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Mr. Jim McGovern (Dundee, West) (Lab): The Bill seems to have one theme running through it—to address more seriously the by-products of the large and, for the most part, welcome increase in the volume and capacity of air travel within the UK. In what way can the Government regulate to correct the externalities and market failures not dealt with by the ever-increasing air industry? In the past it may have been easier to ignore problems of noise and air pollution. Now there are simply too many planes in the sky to allow such laxity. In 1991 there were nearly 96 million passengers passing through UK terminals; in 2003 that had more than doubled, to nearly 200 million. It is estimated that by 2020 the figure may have risen to more than 400 million. Meanwhile, the number of aircraft movements—aircraft landing or taking off—has risen from nearly 1.4 million to more than 2 million during the same period.

The increase in air travel has, of course, proved stimulating to the economy. There is some debate about the exact economic effect of air routes to Scotland, but I know from personal experience in Dundee that for many business people, the Dundee to London route is a vital link with the United Kingdom capital, and enables businesses to be based on Tayside. I approach the Bill as one who is in favour of air travel and the increase in air travel that has taken place over the past two decades. The fact that I am in favour of air travel, however, does not mean that I am unaware of its limitations and problems.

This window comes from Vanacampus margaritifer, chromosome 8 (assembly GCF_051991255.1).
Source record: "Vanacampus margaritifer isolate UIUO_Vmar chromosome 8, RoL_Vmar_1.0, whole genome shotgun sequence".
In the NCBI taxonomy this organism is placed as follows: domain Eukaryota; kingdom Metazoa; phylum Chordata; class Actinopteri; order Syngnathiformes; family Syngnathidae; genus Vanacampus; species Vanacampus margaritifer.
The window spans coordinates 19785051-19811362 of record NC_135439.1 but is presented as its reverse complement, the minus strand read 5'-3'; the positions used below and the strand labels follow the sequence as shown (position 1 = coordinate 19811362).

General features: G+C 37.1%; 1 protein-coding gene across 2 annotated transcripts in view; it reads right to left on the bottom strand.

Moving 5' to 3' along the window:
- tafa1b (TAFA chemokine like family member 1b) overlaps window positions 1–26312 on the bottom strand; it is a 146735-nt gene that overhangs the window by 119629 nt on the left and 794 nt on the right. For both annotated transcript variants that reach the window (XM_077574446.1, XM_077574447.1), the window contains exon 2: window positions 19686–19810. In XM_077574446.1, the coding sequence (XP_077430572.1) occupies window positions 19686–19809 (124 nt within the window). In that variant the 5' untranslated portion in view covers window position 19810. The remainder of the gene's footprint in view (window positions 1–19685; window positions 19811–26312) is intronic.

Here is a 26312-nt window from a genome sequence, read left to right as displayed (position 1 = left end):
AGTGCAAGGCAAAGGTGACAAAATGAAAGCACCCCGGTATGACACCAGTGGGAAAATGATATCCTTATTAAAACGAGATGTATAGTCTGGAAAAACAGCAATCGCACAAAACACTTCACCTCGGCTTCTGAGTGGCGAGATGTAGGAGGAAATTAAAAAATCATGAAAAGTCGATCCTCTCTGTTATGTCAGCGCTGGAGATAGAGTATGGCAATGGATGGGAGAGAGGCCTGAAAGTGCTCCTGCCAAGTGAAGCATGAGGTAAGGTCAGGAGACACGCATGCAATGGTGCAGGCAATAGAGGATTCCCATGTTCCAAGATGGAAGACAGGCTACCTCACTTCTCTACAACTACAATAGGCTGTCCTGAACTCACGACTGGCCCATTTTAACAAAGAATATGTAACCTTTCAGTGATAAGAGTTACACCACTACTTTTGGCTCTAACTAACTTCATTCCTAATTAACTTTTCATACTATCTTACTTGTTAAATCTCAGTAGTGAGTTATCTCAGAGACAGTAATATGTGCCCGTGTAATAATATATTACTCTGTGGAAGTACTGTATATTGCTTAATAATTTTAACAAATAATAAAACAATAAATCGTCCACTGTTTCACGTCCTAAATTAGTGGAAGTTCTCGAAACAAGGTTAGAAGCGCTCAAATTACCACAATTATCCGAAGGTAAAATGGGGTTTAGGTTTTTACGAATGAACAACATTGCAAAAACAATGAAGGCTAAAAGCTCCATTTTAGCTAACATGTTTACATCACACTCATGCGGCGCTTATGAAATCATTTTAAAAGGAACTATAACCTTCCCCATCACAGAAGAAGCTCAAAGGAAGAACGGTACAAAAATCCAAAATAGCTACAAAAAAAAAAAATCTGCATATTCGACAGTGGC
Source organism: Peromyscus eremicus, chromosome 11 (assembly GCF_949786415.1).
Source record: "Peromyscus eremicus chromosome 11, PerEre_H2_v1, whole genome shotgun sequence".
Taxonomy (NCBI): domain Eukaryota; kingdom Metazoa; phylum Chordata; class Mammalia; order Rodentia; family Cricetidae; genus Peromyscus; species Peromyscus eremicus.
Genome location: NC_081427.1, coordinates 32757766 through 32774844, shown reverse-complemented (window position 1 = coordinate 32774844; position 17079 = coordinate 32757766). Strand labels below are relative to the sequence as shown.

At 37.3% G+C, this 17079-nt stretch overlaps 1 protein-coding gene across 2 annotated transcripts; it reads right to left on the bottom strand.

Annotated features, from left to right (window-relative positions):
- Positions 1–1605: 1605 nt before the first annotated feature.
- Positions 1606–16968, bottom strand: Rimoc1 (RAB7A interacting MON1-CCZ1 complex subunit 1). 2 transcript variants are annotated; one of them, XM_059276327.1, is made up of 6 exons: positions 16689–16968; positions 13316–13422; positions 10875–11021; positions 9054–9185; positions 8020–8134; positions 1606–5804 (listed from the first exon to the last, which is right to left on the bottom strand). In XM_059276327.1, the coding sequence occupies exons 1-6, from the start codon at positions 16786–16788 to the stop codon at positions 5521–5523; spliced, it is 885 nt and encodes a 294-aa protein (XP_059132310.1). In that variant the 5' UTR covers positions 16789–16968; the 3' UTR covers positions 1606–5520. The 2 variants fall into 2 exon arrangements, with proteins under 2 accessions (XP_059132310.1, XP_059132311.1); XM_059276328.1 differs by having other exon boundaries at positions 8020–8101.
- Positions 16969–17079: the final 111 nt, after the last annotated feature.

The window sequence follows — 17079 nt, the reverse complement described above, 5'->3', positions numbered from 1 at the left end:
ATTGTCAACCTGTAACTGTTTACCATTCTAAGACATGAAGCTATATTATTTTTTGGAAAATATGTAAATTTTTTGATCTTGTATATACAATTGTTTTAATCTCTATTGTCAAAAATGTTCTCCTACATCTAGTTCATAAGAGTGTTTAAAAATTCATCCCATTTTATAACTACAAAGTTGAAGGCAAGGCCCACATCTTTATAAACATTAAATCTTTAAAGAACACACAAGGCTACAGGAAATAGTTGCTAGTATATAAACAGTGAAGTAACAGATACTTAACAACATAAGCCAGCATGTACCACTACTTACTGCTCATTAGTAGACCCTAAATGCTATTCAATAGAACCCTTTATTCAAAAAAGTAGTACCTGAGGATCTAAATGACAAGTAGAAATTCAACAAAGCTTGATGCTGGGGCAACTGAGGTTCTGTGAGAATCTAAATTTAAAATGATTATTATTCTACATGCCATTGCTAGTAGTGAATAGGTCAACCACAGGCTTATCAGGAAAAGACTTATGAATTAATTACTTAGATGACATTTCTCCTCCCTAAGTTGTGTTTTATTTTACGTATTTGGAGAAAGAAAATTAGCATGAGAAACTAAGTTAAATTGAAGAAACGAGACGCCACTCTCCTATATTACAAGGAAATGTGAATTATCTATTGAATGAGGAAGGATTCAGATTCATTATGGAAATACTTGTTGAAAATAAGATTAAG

Dundee is fortunate in that its airport is fairly secluded in terms of residential areas, its planes are small, its capacity is limited and it is next to the River Tay, where the only offence that it can cause is to
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basking seals on the sandbanks when the tide is low. When I come to London, as I have the privilege of doing most weeks now, the situation is rather different. The idyllic silvery riverside view is gone, and in its place are masses of planes flying in all directions. Coming to this city nearly every week makes me recognise the necessity of renewed and reformed regulation of our rapidly expanding air industry. It is vital for us to take seriously the effect of noise and pollution on people's lives. Of course noise is a by-product of aeroplanes, and we should accept that, but it is important to limit the effect wherever possible. I welcome the clauses allowing the Secretary of State to compel aerodrome owners to install noise-measuring equipment in airports.

The observations of the hon. Member for Putney (Justine Greening) made me think back to my days as a safety representative. I think that decibels are measured on a logarithmic scale, which means that if a volume of 80 dB is doubled it becomes 90 dB. I do not know whether the hon. Lady was aware of that, but it may make the figures she gave even more horrific.

The Bill is the first step towards allowing operators to impose realistic limits on the carriers who use their airports. I understand that without it, charges of the type we are discussing, if levied by airport operators, would be open to legal challenge. Clearly a change is necessary. The Bill will encourage carriers to start reducing the levels of noise emissions as a way of both saving money and improving their public profile. It is important for carriers to accept more responsibility, and it is best for the managers of aerodromes to initiate the process. It is they, after all, who must deal with public reaction if there is too much noise at night, or if tiles start falling off roofs owing to unnecessary vibrations.